The Twitter / Blackberry / Facebook Riots

The hot topic of the week has been covered extensively on The Conversation and the mainstream media... the English riots. This Roundup aims to reconcile two polarised camps debating the role of social and mobile media.

First up, a statement from the Prime Minister in the House of Commons yesterday: "... we are working with the police, the intelligence services and industry to look at whether it would be right to stop people communicating via these websites and services when we know they are plotting violence, disorder and criminality." Conversationalist Mark Pack asks whether it is simply a question of politicians and pundits always trying to ban technologies they don't use.

I think the question has been poorly phrased when it takes the form... Were these riots caused by Twitter / Blackberry messenger / Facebook? No of course they weren't. Riots long preceded the rise of such media. But what if the question was rephrased... How was the character of these riots altered by the availability of such media?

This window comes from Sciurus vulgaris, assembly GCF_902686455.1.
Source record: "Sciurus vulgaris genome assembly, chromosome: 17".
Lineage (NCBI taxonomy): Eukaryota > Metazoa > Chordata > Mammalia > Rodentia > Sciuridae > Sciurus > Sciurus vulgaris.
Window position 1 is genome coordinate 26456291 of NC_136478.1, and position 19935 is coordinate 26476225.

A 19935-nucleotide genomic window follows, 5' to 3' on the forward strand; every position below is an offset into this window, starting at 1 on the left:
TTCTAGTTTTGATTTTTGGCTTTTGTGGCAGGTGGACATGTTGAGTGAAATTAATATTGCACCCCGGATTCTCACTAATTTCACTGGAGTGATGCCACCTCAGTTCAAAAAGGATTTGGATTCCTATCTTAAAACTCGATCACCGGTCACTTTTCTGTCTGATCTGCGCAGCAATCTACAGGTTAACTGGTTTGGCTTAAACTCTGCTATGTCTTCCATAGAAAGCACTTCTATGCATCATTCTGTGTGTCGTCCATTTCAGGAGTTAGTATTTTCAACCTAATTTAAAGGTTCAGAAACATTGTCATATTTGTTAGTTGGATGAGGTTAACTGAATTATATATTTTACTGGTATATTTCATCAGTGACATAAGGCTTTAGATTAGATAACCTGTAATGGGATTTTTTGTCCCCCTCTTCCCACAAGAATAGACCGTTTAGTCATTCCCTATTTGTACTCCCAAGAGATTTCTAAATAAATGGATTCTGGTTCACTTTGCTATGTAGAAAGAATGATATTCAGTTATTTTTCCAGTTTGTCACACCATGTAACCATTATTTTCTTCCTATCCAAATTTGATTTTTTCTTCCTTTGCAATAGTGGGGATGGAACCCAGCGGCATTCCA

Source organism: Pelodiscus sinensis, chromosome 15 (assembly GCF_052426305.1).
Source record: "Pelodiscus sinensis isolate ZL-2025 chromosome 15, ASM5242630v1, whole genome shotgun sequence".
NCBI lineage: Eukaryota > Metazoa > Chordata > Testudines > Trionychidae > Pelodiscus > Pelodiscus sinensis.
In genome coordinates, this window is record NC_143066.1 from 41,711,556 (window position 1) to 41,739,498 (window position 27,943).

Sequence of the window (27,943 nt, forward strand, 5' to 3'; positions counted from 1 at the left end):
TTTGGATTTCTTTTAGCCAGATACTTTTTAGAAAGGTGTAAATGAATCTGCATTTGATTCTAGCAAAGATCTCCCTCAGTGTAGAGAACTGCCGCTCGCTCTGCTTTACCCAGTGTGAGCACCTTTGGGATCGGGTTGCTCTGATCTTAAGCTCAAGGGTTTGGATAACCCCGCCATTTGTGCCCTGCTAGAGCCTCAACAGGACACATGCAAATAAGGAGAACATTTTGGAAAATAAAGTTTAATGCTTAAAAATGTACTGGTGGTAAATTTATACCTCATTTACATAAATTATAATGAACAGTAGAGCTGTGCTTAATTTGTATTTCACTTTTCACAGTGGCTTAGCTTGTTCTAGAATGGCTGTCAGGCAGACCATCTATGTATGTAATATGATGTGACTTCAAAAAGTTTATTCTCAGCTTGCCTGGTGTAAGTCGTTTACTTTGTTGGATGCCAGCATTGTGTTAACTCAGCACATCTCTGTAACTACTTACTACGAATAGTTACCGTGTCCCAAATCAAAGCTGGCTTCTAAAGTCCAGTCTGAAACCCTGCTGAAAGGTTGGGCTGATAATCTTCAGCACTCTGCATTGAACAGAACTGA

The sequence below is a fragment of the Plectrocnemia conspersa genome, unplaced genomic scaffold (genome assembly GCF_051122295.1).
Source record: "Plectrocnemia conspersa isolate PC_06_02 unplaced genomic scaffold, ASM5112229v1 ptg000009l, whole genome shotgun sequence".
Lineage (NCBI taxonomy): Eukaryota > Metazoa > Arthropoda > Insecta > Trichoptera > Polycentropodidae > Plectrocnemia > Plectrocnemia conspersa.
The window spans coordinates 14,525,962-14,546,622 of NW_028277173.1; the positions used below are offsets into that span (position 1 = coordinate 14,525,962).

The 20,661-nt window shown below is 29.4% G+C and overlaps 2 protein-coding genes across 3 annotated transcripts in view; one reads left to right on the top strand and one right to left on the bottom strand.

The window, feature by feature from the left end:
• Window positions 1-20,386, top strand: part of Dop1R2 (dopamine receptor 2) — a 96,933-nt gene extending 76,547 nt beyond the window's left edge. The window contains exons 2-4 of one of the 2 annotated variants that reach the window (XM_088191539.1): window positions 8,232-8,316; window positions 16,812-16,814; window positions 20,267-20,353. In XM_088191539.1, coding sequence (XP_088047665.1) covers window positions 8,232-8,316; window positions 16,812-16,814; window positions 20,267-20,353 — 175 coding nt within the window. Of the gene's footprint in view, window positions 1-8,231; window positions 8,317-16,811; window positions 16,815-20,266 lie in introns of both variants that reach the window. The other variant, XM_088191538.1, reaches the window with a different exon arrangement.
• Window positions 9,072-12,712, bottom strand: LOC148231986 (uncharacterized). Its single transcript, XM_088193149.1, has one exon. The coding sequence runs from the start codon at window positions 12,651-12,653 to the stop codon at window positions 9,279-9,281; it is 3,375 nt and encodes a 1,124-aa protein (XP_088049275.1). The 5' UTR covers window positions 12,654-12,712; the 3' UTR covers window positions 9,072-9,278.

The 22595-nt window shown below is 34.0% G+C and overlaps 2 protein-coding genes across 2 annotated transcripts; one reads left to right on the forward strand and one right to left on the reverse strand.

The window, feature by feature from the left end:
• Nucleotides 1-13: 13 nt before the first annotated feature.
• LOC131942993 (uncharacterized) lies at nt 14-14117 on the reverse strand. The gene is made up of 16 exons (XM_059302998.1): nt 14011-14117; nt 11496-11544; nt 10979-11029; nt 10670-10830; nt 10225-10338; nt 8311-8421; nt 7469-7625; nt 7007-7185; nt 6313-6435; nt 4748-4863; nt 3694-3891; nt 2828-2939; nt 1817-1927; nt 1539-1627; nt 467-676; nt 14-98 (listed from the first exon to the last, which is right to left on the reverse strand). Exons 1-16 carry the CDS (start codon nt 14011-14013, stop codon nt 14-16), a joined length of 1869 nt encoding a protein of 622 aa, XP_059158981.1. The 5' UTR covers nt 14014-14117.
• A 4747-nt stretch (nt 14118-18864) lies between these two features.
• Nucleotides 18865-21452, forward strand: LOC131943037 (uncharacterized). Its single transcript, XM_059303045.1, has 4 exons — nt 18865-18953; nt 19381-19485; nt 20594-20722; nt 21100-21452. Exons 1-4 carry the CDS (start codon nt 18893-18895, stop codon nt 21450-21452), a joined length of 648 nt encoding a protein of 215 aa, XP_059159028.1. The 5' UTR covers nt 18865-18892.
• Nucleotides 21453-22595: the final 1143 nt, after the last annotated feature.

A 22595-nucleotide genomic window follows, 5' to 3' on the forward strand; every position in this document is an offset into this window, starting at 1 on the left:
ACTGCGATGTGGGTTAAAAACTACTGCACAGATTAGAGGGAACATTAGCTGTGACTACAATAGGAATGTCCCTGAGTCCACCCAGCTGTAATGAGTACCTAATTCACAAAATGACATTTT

The primary message coming out of The Conversation this week (see below) is that you can't blame social media or society's enthusiastic adoption of it. Yet this belies or at least underplays its influence in my opinion. I would never resort to such tabloid misrepresentation as when the Daily Mail labels one photograph of a London bus ablaze "Twitter riot", but equally it appears that mobile and social media were prominent over other media and forms of communication in organising the riots. Read more